Deming’s 14 Points for Lean Management

Deming’s 14 Points for Lean Management

This post is also available in: Español (Spanish)

In 1982, W. Edwards Deming published Out of the Crisis, a key milestone in modern management and still not understood by most of companies nowadays.

Deming offers a theory of management based on his famous 14 Points for Management. He explains the principles of management transformation and how to apply them.

Deming’s insights resist the passage of time. Every leader who cares about creating a sustainable business should be well-read in Deming’s philosophy and methods.

In our Management 3.0 training we review these principles with a modern lens.

Deming’s 14 Points for Management

With his management principles Deming offered a way to dramatically improve the a company’s effectiveness. They are the cornerstone of Lean Management.

These are 14 key points to develop a sustainable business that delivers high-quality products on time, by engaging everyone in the organization and providing value to employees and society.

If you successfully apply all of them you are going to be fine, but if you miss just one you will get in trouble.

  1. Provide for the long-range needs of the company; don’t focus on short-term profitability. The goal is to stay in business and provide jobs
  2. The world has changed, and managers need to adopt a new way of thinking. Delays, mistakes, defective workmanship, and poor service are no longer acceptable
  3. Quit depending on inspection to find defects, and start building quality into products while they are being built. Use statistical process control
  4. Don’t choose suppliers on the basis of low bids alone. Minimize total cost by establishing long-term relationships with suppliers that are based on loyalty and trust
  5. Work continually to improve the system of production and service. Improvement is not a one-time effort; every activity in the system must be continually improved to reduce waste and improve quality
  6. Institute training. Managers should know how to do the job they supervise and be able to train workers. Managers also need training to understand the system of production
  7. Institute leadership. The job of managers is to help people do a better job and remove barriers in the system that keep them from doing their job with pride.
  8. Drive out fear. People need to feel secure in order to do their job well. There should never be conflict between doing what is best for the company and meeting the expectations of a person’s immediate job
  9. Break down barriers between departments. Create cross-functional teams so everyone can understand each other’s perspective. Do not undermine team cooperation by rewarding individual performance
  10. Stop using slogans, exhortations, and targets. It is the system, not the workers, that creates defects and lowers productivity. Exhortations don’t change the system; that is management’s responsibility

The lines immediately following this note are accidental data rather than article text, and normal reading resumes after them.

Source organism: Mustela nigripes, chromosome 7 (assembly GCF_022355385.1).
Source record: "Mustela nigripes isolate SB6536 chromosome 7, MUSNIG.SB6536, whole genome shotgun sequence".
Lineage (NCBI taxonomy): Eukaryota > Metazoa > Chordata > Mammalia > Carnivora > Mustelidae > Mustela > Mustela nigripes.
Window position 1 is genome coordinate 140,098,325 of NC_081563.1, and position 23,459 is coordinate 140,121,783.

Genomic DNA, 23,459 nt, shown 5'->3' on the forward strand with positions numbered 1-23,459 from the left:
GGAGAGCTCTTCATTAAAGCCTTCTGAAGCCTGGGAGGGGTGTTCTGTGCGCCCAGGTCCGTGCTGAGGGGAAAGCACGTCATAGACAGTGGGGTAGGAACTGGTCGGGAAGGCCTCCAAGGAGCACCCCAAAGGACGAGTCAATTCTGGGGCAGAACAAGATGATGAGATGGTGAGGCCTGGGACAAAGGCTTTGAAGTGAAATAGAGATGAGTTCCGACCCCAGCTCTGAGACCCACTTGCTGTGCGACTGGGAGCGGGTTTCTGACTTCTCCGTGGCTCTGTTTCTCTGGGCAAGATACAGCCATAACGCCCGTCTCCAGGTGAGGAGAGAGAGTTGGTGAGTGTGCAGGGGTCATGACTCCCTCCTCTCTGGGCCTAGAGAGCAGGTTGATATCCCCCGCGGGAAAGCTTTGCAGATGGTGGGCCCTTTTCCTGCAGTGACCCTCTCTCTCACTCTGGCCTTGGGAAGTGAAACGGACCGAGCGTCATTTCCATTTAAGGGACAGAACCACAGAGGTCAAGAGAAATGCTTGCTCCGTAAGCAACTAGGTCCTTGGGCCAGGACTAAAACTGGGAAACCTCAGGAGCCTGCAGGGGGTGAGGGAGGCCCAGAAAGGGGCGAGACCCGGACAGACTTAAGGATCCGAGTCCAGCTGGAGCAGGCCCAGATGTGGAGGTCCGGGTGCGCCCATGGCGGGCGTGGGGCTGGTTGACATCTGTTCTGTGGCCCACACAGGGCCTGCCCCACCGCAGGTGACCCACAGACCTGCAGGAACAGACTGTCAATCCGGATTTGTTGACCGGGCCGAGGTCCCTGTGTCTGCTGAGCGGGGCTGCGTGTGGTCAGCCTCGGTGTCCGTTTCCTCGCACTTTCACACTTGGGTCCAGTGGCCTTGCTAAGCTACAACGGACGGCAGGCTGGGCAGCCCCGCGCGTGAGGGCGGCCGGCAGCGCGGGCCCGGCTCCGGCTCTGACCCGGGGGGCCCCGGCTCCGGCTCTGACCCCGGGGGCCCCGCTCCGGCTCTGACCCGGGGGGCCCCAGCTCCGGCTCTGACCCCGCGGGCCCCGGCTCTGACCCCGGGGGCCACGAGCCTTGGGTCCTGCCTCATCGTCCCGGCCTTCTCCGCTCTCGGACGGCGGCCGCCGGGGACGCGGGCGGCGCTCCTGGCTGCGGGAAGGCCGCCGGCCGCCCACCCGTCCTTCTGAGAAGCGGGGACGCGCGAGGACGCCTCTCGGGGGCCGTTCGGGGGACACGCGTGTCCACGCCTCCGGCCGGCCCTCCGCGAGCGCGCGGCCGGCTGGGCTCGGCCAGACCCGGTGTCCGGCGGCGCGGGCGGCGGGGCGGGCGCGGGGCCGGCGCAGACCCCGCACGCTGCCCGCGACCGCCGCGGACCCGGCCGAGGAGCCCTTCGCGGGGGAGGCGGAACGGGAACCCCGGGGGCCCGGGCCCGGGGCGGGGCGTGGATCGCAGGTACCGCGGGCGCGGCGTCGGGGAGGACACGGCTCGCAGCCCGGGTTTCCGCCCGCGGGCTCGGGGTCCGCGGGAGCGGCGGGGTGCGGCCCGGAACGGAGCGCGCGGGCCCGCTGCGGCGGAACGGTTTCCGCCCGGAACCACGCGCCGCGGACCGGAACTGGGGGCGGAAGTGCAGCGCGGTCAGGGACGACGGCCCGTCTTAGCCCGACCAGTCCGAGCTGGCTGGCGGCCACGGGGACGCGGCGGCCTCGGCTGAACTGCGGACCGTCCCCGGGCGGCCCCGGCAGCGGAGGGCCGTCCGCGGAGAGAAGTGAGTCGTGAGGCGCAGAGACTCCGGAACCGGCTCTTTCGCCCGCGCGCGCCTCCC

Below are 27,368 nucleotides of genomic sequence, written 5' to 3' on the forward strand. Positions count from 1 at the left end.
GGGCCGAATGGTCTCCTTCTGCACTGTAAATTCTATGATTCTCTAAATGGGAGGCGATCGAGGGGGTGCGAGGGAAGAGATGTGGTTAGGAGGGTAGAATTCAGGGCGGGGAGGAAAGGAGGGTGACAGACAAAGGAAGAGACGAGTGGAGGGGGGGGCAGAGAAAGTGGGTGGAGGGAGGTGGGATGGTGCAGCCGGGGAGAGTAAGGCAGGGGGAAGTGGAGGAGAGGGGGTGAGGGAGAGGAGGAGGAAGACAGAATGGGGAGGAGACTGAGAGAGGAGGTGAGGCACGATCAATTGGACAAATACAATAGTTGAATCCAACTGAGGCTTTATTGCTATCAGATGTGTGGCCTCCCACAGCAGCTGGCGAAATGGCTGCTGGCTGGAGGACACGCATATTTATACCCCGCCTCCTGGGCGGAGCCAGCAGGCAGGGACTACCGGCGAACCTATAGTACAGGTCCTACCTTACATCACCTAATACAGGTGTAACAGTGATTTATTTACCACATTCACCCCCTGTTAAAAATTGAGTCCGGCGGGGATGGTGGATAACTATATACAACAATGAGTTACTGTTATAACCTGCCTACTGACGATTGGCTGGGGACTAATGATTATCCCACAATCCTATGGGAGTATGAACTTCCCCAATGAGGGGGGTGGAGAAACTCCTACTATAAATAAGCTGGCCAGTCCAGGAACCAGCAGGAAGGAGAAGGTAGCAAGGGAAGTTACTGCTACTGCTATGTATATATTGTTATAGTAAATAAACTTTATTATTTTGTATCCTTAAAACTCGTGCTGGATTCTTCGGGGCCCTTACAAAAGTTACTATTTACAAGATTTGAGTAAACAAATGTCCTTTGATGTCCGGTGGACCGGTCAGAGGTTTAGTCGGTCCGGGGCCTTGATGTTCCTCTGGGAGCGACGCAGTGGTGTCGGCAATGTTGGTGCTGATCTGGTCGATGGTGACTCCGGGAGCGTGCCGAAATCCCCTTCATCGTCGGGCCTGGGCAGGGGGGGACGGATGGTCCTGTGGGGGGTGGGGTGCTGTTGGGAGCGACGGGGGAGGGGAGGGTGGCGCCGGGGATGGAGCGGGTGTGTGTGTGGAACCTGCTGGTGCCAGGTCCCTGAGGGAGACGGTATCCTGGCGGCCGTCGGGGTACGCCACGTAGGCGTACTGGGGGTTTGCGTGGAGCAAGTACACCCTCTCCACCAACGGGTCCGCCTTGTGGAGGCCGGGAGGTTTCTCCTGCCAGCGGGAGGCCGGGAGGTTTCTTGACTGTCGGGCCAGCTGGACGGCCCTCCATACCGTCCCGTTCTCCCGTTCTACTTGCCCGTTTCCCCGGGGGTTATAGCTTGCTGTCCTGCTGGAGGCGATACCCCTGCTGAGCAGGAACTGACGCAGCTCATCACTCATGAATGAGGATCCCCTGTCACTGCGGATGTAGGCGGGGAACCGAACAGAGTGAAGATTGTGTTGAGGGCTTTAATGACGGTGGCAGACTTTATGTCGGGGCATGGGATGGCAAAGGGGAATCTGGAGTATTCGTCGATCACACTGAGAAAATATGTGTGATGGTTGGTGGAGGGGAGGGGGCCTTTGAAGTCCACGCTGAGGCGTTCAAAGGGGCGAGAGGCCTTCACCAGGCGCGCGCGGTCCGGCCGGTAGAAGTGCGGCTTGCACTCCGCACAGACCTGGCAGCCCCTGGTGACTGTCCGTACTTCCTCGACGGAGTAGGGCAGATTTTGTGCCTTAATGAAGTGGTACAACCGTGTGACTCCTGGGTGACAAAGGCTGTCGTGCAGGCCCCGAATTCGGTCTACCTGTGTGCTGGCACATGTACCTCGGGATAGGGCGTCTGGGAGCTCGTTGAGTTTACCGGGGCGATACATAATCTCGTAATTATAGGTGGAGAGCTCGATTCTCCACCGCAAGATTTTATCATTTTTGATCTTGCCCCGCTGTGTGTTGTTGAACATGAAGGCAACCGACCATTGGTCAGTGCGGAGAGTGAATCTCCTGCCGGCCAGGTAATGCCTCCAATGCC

11. Eliminate numerical quotas for workers, numerical goals for people in management and arbitrary deadlines for teams. This is management by fear. Try leadership
  12. Eliminate barriers that rob the people of their right to pride of workmanship. Stop treating hourly workers like a commodity. Eliminate annual performance ratings for salaried workers
  13. Encourage education and self-improvement for everyone. An educated workforce and management is the key to the future
  14. Take action to accomplish the transformation. A top management team must lead the effort with action, not just support

Perform a self-evaluation

In Aktia Solutions, we created a set of cards to be used in a self-evaluation exercise with your management team. You can download them here and do the simple exercise we suggest below.


Deming's 14 Points - Exercise

  • Gather your executive team in a room
  • Introduce them to the 14 points and basic lean management
  • Ask them to form groups of 3-4 people
  • Order the 14 principles based on how well you are implementing them right now in your organization. Top best, bottom worst. Create a ranking with stickers from 1 (wrong) to 5 (awesome) and put the cards in the number you think best indicates your level of performance
  • Select one of the best and one of the worst principles
    • For the best:
      • What are you doing exactly?
      • What can you do to do it even better?
    • For the worst:
      • Identify a few things you could to improve in that area
  • Iterate as many times as required with other points
  • Share
  • Comment, discuss and agree on action points

I hope you find this useful. Come to our Management 3.0 training in Barcelona if you want to learn more about modern management and lean management.

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